Environmental Effects Of Agrochemicals

Ecosystem is a collection of communities of organisms and the environment in which they live. Ecosystems can vary greatly in size. Some examples of ecosystems of small tidal pools, home garden, or some cow stomach.

Large ecosystem may include lakes, farmland, forests or stands. Landscape scale ecosystems cover large areas, and may include a variety of terrestrial and aquatic communities.

Everything in life is the earth and its physical environment can be considered as represent the entire ecosystem, known as the biosphere. Ecologists often invent ecosystem boundaries, depending on the specific needs of their work.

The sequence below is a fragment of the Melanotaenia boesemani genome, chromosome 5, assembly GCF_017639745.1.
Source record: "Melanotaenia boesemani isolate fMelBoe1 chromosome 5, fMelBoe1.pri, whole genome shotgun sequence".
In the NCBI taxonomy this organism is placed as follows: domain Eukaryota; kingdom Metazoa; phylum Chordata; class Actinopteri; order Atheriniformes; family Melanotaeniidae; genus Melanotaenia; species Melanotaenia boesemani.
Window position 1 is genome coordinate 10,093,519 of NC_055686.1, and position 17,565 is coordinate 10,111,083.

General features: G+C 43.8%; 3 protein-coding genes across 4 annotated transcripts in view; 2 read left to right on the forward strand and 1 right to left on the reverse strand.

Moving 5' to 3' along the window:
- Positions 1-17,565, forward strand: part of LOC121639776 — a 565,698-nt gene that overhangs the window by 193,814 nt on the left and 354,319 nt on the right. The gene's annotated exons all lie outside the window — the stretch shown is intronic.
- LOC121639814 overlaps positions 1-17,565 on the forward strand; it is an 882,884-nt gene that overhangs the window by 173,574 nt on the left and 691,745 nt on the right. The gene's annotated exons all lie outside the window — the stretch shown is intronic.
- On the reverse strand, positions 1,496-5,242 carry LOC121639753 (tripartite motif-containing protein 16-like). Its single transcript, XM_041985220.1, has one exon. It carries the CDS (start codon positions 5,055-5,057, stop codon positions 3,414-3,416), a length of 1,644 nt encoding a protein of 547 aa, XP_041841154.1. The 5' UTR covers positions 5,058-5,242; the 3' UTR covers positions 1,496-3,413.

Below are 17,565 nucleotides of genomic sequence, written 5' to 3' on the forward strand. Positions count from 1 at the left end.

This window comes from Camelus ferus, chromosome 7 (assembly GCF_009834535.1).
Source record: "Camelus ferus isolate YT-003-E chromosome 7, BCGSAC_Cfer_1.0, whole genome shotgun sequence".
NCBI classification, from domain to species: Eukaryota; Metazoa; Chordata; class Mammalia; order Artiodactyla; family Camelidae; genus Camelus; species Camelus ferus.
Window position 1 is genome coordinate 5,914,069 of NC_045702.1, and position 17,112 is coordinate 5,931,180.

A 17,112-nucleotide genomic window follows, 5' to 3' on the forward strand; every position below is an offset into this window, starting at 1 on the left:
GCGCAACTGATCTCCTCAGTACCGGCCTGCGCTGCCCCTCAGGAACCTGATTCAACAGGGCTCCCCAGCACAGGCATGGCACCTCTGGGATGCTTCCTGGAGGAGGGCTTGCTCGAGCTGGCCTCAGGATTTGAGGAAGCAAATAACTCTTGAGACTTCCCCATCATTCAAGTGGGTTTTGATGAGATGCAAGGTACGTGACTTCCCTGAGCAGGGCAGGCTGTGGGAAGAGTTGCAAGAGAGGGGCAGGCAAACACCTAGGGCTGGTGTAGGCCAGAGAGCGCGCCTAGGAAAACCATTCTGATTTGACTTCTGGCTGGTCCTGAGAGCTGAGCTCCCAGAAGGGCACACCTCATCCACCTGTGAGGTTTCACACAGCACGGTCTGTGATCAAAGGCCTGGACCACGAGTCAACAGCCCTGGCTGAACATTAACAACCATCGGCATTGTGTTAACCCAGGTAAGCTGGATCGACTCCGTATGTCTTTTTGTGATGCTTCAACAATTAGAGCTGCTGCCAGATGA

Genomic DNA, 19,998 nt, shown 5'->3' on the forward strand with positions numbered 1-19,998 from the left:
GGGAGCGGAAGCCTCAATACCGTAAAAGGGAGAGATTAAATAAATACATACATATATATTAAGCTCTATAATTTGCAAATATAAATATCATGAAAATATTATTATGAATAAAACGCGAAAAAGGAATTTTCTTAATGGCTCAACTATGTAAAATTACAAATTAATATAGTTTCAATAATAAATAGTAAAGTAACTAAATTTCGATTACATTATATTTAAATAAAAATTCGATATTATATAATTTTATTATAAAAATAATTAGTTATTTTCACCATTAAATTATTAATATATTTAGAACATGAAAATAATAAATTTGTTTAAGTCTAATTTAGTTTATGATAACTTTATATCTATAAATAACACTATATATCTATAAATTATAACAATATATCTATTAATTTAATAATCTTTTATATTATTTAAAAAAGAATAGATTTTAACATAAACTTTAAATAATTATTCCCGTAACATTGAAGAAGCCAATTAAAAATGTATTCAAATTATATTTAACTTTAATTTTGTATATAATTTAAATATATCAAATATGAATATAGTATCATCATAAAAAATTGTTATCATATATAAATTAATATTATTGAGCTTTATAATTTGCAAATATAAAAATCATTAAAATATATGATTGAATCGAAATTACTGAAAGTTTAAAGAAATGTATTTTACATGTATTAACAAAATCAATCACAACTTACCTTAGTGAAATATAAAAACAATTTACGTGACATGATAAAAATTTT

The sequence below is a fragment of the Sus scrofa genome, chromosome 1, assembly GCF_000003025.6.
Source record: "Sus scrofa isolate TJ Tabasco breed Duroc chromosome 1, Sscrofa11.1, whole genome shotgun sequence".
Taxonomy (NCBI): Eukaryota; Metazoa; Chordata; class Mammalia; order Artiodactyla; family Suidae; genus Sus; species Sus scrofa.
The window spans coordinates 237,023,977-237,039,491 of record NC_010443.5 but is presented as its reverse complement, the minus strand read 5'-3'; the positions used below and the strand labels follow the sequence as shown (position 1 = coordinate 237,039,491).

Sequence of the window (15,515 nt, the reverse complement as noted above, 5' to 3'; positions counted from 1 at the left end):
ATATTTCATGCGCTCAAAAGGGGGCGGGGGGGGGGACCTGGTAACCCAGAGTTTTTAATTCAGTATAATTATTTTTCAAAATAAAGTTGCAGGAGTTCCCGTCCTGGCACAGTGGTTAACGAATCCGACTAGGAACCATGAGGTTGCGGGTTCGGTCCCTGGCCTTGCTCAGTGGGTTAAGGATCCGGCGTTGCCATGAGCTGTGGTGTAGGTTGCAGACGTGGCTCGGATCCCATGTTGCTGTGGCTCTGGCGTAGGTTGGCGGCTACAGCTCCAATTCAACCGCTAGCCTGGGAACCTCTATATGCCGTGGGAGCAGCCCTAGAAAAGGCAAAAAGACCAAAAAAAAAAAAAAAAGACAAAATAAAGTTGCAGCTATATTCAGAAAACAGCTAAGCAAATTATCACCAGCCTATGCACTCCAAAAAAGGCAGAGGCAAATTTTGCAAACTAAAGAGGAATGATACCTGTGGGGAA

For example, depending on the specific interests of ecologists, an ecosystem can be defined as the shoreline vegetation around the lake, or all of the lake or the lake, as well as all the land around it. Because all of these blocks are composed of organisms and their environment, they can be properly regarded as ecosystems.

All ecosystems have some basic common characteristics. They use the energy that is usually provided by sunlight to create complex chemicals from simple materials. At the level of plants, such as carbon dioxide and water vapor in conjunction with the energy of sunlight to produce complex carbohydrates such as starch. As plants are consumed by other organisms, more complex substances produced in their bodies, and the energy is transferred up the food chain.